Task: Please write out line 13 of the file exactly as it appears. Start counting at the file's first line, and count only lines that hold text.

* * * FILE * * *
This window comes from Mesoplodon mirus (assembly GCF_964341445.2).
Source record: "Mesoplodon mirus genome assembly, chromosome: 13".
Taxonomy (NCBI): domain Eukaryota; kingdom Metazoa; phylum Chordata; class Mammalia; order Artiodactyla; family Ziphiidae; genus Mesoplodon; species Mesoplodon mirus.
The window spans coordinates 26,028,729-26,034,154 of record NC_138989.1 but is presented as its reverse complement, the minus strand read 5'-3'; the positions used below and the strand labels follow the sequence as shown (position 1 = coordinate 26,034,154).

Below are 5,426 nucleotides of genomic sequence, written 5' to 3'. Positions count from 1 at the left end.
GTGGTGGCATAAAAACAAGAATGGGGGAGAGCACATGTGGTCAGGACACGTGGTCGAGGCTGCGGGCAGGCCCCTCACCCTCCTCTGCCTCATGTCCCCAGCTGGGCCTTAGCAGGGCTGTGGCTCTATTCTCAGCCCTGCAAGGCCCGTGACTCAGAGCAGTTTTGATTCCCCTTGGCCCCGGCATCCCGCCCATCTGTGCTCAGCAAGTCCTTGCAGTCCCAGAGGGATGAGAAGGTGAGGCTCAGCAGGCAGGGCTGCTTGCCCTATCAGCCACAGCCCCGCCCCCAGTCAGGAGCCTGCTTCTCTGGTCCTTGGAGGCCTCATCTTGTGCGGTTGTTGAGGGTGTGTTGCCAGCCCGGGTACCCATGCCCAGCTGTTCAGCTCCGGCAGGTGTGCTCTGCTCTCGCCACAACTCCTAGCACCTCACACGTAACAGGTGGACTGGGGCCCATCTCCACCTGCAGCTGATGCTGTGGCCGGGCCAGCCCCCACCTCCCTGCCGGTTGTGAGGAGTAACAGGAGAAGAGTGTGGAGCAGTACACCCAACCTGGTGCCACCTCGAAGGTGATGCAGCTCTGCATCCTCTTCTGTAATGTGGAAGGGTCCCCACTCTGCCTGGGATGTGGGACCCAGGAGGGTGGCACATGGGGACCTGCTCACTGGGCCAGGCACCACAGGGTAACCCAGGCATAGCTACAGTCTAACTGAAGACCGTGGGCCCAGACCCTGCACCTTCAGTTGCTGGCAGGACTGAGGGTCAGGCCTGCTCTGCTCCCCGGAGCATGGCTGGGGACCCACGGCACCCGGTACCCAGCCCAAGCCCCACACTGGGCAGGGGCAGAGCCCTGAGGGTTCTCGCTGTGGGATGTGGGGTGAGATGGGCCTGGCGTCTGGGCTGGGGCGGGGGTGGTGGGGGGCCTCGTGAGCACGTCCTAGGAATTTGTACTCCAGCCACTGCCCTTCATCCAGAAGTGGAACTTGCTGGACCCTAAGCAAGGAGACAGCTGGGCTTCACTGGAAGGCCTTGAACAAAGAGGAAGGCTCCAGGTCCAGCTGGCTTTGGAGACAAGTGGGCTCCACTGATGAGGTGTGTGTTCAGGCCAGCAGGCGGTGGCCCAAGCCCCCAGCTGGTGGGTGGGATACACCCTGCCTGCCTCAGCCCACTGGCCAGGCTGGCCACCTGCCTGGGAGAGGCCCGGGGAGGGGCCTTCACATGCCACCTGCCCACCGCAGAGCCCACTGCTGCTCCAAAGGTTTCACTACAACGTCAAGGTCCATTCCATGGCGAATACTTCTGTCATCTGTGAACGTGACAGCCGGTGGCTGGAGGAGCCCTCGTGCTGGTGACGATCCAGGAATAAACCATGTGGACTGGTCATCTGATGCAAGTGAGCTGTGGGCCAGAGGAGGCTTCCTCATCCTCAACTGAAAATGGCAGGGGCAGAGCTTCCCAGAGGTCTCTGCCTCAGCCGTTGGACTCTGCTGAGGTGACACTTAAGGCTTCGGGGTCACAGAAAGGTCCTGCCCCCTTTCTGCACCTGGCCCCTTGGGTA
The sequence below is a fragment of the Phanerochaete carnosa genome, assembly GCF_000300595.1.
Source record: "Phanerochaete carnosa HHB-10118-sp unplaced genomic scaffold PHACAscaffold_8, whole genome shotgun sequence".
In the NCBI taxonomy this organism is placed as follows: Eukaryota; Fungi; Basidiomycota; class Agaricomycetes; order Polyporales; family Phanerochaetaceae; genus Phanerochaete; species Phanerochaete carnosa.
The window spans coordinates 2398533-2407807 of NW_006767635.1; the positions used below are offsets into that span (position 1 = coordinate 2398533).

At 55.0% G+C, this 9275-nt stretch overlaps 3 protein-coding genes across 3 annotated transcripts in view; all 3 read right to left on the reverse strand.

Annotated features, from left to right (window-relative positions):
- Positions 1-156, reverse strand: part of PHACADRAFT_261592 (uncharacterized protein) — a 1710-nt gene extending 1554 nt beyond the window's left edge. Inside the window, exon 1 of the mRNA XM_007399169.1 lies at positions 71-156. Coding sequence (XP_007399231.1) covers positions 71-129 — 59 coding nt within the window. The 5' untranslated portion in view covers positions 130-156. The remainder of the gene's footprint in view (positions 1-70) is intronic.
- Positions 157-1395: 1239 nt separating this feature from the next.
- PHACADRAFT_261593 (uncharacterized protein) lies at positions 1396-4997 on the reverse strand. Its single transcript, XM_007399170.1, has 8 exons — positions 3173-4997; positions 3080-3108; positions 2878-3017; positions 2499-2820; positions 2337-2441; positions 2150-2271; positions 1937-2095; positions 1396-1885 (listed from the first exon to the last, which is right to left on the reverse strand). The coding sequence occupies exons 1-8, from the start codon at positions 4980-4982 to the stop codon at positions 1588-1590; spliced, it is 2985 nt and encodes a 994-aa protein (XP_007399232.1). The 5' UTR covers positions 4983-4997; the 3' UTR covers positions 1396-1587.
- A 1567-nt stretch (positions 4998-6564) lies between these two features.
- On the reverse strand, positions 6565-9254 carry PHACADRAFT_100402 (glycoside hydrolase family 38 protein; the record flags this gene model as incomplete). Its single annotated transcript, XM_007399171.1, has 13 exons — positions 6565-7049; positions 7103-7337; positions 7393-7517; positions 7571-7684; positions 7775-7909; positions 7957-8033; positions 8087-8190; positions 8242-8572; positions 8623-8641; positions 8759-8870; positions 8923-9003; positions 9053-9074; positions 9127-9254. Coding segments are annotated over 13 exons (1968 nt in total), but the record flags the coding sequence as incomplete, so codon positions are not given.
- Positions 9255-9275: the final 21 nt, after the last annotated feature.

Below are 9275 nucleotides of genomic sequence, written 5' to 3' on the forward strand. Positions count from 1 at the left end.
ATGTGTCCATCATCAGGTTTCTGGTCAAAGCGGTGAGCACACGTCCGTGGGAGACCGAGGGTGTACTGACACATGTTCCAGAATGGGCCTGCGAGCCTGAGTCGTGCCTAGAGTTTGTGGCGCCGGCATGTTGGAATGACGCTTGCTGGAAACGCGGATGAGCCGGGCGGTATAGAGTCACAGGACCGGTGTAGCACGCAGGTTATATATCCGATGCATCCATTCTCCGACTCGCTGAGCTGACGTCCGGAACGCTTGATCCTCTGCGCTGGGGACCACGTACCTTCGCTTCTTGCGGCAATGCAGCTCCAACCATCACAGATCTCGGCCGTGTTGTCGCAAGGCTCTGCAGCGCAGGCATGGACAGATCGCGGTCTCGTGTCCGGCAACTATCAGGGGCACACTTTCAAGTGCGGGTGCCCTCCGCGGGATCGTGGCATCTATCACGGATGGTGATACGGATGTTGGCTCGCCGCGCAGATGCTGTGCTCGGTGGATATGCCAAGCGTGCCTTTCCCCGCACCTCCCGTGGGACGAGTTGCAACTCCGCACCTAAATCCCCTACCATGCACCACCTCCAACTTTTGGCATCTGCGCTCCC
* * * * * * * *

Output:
- Positions 1-156, reverse strand: part of PHACADRAFT_261592 (uncharacterized protein) — a 1710-nt gene extending 1554 nt beyond the window's left edge. Inside the window, exon 1 of the mRNA XM_007399169.1 lies at positions 71-156. Coding sequence (XP_007399231.1) covers positions 71-129 — 59 coding nt within the window. The 5' untranslated portion in view covers positions 130-156. The remainder of the gene's footprint in view (positions 1-70) is intronic.